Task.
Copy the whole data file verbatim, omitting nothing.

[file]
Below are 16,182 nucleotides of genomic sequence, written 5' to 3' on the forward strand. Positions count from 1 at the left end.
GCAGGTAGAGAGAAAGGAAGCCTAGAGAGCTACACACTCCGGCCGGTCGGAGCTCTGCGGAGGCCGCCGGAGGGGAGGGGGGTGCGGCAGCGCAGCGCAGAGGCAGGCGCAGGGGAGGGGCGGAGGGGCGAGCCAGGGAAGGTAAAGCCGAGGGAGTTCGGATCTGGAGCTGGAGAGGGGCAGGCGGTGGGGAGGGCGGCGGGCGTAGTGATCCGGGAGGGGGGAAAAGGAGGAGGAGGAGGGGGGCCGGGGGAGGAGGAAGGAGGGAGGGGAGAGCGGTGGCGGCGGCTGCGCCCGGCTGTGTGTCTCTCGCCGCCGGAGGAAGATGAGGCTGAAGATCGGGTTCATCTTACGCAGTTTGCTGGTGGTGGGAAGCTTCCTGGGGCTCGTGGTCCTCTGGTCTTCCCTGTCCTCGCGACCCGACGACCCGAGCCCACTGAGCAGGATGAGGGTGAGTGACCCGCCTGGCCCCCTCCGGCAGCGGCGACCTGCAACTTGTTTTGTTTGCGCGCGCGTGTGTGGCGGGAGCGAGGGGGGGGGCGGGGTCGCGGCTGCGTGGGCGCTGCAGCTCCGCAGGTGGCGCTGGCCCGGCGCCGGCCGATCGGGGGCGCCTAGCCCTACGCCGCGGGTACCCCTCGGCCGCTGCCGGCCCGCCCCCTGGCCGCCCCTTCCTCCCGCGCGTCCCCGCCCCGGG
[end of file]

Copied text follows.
Below are 16,182 nucleotides of genomic sequence, written 5' to 3' on the forward strand. Positions count from 1 at the left end.
GCAGGTAGAGAGAAAGGAAGCCTAGAGAGCTACACACTCCGGCCGGTCGGAGCTCTGCGGAGGCCGCCGGAGGGGAGGGGGGTGCGGCAGCGCAGCGCAGAGGCAGGCGCAGGGGAGGGGCGGAGGGGCGAGCCAGGGAAGGTAAAGCCGAGGGAGTTCGGATCTGGAGCTGGAGAGGGGCAGGCGGTGGGGAGGGCGGCGGGCGTAGTGATCCGGGAGGGGGGAAAAGGAGGAGGAGGAGGGGGGCCGGGGGAGGAGGAAGGAGGGAGGGGAGAGCGGTGGCGGCGGCTGCGCCCGGCTGTGTGTCTCTCGCCGCCGGAGGAAGATGAGGCTGAAGATCGGGTTCATCTTACGCAGTTTGCTGGTGGTGGGAAGCTTCCTGGGGCTCGTGGTCCTCTGGTCTTCCCTGTCCTCGCGACCCGACGACCCGAGCCCACTGAGCAGGATGAGGGTGAGTGACCCGCCTGGCCCCCTCCGGCAGCGGCGACCTGCAACTTGTTTTGTTTGCGCGCGCGTGTGTGGCGGGAGCGAGGGGGGGGGCGGGGTCGCGGCTGCGTGGGCGCTGCAGCTCCGCAGGTGGCGCTGGCCCGGCGCCGGCCGATCGGGGGCGCCTAGCCCTACGCCGCGGGTACCCCTCGGCCGCTGCCGGCCCGCCCCCTGGCCGCCCCTTCCTCCCGCGCGTCCCCGCCCCGGG